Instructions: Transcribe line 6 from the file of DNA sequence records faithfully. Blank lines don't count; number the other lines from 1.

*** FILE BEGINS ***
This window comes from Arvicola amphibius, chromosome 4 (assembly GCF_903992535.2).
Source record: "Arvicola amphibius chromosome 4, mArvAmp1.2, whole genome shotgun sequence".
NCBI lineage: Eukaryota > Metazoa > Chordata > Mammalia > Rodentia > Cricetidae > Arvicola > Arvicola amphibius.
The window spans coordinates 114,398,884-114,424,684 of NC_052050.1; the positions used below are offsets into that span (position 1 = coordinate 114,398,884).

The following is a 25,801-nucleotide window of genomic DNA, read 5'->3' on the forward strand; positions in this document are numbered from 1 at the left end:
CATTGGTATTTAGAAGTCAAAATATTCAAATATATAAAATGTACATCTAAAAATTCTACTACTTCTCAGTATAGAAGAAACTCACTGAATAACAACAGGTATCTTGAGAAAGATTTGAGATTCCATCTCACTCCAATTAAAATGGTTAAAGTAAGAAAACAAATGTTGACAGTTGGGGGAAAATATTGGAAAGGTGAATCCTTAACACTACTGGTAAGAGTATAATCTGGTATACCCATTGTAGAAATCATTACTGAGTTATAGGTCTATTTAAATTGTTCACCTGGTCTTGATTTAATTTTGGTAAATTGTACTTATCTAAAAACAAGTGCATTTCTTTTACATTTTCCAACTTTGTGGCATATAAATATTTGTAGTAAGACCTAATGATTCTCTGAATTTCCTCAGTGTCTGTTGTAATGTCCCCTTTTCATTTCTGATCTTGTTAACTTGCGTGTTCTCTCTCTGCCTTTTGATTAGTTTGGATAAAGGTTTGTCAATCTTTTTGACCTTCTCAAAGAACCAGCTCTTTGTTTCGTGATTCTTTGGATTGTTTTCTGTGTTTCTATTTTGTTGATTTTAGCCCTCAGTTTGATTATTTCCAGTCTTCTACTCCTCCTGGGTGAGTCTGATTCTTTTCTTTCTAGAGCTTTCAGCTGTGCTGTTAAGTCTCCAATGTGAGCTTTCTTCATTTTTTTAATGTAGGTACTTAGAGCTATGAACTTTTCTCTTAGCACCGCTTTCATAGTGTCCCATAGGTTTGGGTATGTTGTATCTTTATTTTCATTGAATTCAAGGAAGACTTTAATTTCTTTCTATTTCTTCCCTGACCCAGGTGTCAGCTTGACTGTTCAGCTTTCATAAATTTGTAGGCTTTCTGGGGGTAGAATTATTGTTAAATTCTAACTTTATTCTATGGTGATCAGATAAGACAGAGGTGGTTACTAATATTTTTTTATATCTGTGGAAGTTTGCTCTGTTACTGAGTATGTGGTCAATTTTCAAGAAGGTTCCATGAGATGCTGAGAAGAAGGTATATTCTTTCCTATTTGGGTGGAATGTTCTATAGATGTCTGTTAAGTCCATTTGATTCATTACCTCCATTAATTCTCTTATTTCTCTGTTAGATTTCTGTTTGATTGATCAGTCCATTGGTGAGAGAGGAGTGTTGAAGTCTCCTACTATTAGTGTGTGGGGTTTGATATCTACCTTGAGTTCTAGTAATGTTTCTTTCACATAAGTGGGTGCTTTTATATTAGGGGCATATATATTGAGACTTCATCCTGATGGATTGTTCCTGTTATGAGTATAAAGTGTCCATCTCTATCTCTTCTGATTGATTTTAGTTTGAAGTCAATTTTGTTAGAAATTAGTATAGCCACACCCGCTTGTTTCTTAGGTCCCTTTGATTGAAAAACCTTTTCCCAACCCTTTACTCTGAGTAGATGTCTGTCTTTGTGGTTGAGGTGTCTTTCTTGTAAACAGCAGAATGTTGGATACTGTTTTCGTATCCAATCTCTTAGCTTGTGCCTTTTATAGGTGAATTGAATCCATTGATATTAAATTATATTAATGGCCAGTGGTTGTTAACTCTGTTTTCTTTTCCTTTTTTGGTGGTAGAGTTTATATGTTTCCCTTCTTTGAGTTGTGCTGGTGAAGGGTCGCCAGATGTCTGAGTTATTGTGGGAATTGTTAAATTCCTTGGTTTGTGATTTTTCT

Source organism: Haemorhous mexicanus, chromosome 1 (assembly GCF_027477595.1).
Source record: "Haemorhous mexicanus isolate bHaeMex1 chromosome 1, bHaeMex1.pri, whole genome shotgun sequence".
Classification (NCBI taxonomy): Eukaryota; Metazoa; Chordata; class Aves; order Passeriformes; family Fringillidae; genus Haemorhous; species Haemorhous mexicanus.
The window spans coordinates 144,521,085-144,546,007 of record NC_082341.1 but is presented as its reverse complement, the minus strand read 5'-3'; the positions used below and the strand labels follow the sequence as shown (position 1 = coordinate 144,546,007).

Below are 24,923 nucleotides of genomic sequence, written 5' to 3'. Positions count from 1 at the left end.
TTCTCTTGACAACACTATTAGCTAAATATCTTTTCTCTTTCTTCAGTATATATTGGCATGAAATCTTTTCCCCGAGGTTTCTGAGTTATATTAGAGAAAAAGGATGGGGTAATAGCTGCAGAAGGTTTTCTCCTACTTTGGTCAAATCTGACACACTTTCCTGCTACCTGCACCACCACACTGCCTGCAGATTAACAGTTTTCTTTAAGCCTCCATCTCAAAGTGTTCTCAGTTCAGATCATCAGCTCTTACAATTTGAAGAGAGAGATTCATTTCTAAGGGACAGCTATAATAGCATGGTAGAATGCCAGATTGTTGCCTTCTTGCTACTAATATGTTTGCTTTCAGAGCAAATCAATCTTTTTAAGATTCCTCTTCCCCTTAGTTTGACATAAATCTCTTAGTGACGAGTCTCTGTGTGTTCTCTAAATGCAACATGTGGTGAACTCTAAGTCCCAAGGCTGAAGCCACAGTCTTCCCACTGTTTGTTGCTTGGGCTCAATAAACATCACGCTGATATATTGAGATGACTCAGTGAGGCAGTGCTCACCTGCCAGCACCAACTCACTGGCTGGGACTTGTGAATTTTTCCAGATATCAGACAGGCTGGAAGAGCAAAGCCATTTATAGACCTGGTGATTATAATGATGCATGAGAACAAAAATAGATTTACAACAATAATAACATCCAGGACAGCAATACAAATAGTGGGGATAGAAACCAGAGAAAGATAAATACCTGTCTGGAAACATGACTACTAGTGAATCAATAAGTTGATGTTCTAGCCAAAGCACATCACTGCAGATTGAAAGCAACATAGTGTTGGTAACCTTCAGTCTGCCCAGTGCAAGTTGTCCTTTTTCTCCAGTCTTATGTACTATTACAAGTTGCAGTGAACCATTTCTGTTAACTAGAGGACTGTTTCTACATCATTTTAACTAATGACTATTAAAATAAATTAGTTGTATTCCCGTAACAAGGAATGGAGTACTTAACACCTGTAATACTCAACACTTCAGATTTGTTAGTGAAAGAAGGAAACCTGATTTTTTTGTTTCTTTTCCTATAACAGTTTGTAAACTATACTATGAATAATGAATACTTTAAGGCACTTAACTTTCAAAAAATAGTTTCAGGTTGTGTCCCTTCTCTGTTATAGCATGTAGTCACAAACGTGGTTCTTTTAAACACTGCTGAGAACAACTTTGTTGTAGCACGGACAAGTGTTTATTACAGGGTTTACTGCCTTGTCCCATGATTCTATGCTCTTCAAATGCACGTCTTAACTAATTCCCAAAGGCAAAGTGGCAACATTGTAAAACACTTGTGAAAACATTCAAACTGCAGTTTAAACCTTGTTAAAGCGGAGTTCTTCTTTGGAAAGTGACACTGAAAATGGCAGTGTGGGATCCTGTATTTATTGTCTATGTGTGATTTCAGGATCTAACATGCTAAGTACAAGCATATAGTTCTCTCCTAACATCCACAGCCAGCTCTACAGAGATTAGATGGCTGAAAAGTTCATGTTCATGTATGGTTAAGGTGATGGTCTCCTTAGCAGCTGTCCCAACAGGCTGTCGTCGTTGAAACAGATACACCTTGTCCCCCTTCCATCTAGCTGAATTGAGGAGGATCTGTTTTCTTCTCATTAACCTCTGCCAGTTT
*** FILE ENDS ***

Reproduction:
CATTGGTATTTAGAAGTCAAAATATTCAAATATATAAAATGTACATCTAAAAATTCTACTACTTCTCAGTATAGAAGAAACTCACTGAATAACAACAGGTATCTTGAGAAAGATTTGAGATTCCATCTCACTCCAATTAAAATGGTTAAAGTAAGAAAACAAATGTTGACAGTTGGGGGAAAATATTGGAAAGGTGAATCCTTAACACTACTGGTAAGAGTATAATCTGGTATACCCATTGTAGAAATCATTACTGAGTTATAGGTCTATTTAAATTGTTCACCTGGTCTTGATTTAATTTTGGTAAATTGTACTTATCTAAAAACAAGTGCATTTCTTTTACATTTTCCAACTTTGTGGCATATAAATATTTGTAGTAAGACCTAATGATTCTCTGAATTTCCTCAGTGTCTGTTGTAATGTCCCCTTTTCATTTCTGATCTTGTTAACTTGCGTGTTCTCTCTCTGCCTTTTGATTAGTTTGGATAAAGGTTTGTCAATCTTTTTGACCTTCTCAAAGAACCAGCTCTTTGTTTCGTGATTCTTTGGATTGTTTTCTGTGTTTCTATTTTGTTGATTTTAGCCCTCAGTTTGATTATTTCCAGTCTTCTACTCCTCCTGGGTGAGTCTGATTCTTTTCTTTCTAGAGCTTTCAGCTGTGCTGTTAAGTCTCCAATGTGAGCTTTCTTCATTTTTTTAATGTAGGTACTTAGAGCTATGAACTTTTCTCTTAGCACCGCTTTCATAGTGTCCCATAGGTTTGGGTATGTTGTATCTTTATTTTCATTGAATTCAAGGAAGACTTTAATTTCTTTCTATTTCTTCCCTGACCCAGGTGTCAGCTTGACTGTTCAGCTTTCATAAATTTGTAGGCTTTCTGGGGGTAGAATTATTGTTAAATTCTAACTTTATTCTATGGTGATCAGATAAGACAGAGGTGGTTACTAATATTTTTTTATATCTGTGGAAGTTTGCTCTGTTACTGAGTATGTGGTCAATTTTCAAGAAGGTTCCATGAGATGCTGAGAAGAAGGTATATTCTTTCCTATTTGGGTGGAATGTTCTATAGATGTCTGTTAAGTCCATTTGATTCATTACCTCCATTAATTCTCTTATTTCTCTGTTAGATTTCTGTTTGATTGATCAGTCCATTGGTGAGAGAGGAGTGTTGAAGTCTCCTACTATTAGTGTGTGGGGTTTGATATCTACCTTGAGTTCTAGTAATGTTTCTTTCACATAAGTGGGTGCTTTTATATTAGGGGCATATATATTGAGACTTCATCCTGATGGATTGTTCCTGTTATGAGTATAAAGTGTCCATCTCTATCTCTTCTGATTGATTTTAGTTTGAAGTCAATTTTGTTAGAAATTAGTATAGCCACACCCGCTTGTTTCTTAGGTCCCTTTGATTGAAAAACCTTTTCCCAACCCTTTACTCTGAGTAGATGTCTGTCTTTGTGGTTGAGGTGTCTTTCTTGTAAACAGCAGAATGTTGGATACTGTTTTCGTATCCAATCTCTTAGCTTGTGCCTTTTATAGGTGAATTGAATCCATTGATATTAAATTATATTAATGGCCAGTGGTTGTTAACTCTGTTTTCTTTTCCTTTTTTGGTGGTAGAGTTTATATGTTTCCCTTCTTTGAGTTGTGCTGGTGAAGGGTCGCCAGATGTCTGAGTTATTGTGGGAATTGTTAAATTCCTTGGTTTGTGATTTTTCT